How to Get the Support You Need During a Divorce

How to Get the Support You Need During a Divorce

How to Get the Support You Need During a Divorce

Rachel Hollis and her husband are divorcing.


I’m not a huge fan or foe… don’t worry.

If you’re wondering who the heck she is… don’t worry about that either 😉

She’s a big enough celebrity that there are thousands of responses to this news on social media. 

She recently announced on social media that she and her husband were splitting.

Harmless, right?

Here were some of the responses or typical responses when such an announcement is made:

“I really thought you two had it all together”😩

“You were my favorite couple”😶

“If you all can’t make it, there’s no hope for me” 😳

“Are you sure you can’t work it out” 🤬

“You seemed like you really loved each other” 🤦🏽‍♀️🤦🏽‍♀️🤦🏽‍♀️

You’re probably reading this thinking: OMG! This 👏 is 👏 not 👏 helpful‼ 

My thoughts exactly!

When someone announces their divorce, generally speaking, they are looking for support… again, that’s generally speaking…

This is probably not the kind of “support” Rachel Hollis was looking for!

Likely not what you’re looking for either‼‼

Unfortunately, a couple’s divorce often prompts us to respond with our hopes & aspirations for THEIR relationship.

We feel compelled to tell them how we feel, too!

Rachel didn’t do anything wrong, per se,  (it’s her business and her prerogative to post about), but let’s discuss how to prevent non-supportive responses as much as possible. 


How to get the right support during your divorce

The simplest way to get the support you need from your family and friends is to tell them how to support you AND how not to.

It sounds overly simplified but it’s an underutilized tool.

On the surface here’s what support sounds like:

“I wish you the best”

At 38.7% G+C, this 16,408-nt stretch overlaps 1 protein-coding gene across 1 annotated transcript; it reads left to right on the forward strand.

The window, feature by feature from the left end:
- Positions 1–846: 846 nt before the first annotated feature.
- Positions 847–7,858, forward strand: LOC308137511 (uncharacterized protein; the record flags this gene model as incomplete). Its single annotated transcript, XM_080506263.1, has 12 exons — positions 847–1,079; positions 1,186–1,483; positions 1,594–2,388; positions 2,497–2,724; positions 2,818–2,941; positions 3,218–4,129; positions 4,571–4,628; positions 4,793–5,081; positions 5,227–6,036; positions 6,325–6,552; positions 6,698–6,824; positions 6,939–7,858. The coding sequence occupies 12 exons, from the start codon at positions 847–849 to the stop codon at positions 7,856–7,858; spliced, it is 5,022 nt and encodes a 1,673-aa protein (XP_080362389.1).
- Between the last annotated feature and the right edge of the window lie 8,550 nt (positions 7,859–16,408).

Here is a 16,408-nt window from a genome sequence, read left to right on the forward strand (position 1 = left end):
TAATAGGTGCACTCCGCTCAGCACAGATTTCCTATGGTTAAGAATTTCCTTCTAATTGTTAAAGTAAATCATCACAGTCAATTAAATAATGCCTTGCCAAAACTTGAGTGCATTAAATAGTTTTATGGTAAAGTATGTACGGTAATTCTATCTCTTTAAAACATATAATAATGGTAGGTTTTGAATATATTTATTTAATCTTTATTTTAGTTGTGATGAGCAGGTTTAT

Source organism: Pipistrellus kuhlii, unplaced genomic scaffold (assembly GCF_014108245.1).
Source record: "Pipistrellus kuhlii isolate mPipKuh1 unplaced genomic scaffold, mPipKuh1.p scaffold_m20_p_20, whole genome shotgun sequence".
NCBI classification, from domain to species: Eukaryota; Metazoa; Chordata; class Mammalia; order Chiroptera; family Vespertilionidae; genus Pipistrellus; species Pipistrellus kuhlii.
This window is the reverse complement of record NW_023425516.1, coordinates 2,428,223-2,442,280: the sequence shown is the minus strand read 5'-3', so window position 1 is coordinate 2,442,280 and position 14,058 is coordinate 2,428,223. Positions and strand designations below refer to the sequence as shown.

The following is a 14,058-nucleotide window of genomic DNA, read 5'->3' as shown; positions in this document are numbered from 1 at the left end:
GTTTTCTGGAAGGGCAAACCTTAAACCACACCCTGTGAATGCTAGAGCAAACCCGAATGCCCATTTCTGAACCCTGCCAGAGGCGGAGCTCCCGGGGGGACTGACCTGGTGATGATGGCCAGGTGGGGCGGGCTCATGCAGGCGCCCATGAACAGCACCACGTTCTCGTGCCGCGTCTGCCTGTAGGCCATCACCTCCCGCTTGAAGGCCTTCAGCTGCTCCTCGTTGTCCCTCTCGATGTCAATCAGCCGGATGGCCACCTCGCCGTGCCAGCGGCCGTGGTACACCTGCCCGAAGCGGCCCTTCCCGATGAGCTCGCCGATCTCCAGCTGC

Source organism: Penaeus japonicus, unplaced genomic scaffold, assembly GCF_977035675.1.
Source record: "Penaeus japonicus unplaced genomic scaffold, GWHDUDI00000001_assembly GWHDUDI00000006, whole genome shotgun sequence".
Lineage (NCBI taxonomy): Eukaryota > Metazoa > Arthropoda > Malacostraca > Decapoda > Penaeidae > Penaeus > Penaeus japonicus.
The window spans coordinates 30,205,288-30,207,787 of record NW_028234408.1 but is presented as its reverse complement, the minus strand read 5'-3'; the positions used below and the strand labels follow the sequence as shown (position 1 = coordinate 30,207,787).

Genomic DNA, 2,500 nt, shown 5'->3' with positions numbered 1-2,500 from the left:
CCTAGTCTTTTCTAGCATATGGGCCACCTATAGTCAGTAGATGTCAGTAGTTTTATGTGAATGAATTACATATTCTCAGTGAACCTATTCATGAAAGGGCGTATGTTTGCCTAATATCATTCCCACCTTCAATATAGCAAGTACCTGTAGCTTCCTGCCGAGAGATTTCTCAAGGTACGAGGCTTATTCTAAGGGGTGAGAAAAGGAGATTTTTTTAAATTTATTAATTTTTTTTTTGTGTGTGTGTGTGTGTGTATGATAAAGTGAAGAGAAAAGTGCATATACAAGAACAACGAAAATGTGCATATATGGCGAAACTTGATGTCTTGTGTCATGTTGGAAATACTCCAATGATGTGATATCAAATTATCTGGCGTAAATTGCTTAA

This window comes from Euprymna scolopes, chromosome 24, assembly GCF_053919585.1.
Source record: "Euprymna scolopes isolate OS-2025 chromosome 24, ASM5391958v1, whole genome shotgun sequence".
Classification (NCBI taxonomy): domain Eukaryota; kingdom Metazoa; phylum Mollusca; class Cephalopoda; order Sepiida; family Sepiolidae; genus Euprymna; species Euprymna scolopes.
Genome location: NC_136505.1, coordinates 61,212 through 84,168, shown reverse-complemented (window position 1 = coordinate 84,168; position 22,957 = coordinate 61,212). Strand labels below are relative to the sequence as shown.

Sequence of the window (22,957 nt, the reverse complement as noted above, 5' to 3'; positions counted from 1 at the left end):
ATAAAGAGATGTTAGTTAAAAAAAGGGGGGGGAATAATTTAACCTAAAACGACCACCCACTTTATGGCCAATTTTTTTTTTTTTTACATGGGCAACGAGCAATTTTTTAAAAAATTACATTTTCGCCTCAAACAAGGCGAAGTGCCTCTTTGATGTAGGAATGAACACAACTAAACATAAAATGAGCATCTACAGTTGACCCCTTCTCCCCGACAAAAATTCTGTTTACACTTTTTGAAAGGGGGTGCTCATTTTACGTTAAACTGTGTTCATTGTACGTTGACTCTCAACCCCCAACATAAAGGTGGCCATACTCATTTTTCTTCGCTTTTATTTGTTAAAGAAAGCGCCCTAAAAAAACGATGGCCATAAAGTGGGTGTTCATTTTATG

“Let me know if you need anything”

“I love you no matter what”

Because those responses don’t feel natural or normal to most of us, you may have to guide your inner circle in this direction. 

Here’s a script you can use:

“Hey(friend/family member name). I wanted to let you know that (Spouse Name) and I have decided to end our marriage. This is a very difficult decision and we still have a deep amount of (love, respect, concern, etc) for each other. 

I need your support in a major way right now and here’s what it looks like. I really need to know that you will be just as kind to him as you have always been. The best way you can help me and be there for me right now is by not asking questions about our process or questioning our decisions. I will share details as soon as I feel mentally ready, but right now I don’t have it in me. We both are doing the best we can for each other and the kids. 

If you’re unable to support me in that way, I completely understand, but just know that I will likely need to take some space away from anyone that can’t give me that right now. My final request is that you don’t say “you’re sorry”, bash (spouse name) in front of me or the kids, or tell me that you’re disappointed because I just can’t handle hearing that right now.”

I’m aware that this script assumes that your decision to end your marriage is mutual (eventually it will be) and also that your relationship is not overly hostile.